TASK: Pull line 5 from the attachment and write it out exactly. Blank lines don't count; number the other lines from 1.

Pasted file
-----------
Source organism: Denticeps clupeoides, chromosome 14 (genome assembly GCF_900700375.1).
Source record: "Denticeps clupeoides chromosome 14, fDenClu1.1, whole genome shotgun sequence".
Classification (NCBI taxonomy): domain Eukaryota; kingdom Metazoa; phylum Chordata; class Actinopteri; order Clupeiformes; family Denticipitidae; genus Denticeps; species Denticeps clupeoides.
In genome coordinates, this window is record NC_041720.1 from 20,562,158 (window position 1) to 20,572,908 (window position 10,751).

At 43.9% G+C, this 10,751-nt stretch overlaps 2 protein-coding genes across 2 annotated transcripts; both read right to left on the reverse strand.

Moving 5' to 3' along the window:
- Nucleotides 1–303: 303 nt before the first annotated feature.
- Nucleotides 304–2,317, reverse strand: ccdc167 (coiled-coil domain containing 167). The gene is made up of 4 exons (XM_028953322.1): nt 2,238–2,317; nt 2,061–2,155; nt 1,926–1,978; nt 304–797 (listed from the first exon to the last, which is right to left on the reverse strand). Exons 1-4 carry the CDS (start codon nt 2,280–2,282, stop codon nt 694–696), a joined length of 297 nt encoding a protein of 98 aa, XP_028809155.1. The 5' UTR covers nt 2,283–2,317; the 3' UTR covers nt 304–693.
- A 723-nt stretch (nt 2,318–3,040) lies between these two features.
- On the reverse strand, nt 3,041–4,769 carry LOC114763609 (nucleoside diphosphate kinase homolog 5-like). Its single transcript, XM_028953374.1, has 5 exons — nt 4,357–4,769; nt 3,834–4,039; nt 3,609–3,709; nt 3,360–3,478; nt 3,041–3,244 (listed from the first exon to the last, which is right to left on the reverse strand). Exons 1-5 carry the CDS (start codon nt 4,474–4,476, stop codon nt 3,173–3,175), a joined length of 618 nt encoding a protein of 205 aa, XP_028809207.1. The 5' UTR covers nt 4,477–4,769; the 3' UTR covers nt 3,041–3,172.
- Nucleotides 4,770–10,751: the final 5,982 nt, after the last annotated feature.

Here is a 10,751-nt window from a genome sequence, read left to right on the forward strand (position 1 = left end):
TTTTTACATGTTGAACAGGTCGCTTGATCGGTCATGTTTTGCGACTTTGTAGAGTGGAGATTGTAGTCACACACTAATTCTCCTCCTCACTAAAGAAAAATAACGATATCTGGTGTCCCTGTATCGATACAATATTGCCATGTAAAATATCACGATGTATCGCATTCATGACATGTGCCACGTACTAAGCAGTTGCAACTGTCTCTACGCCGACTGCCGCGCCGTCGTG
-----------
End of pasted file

At 43.9% G+C, this 10,751-nt stretch overlaps 2 protein-coding genes across 2 annotated transcripts; both read right to left on the reverse strand.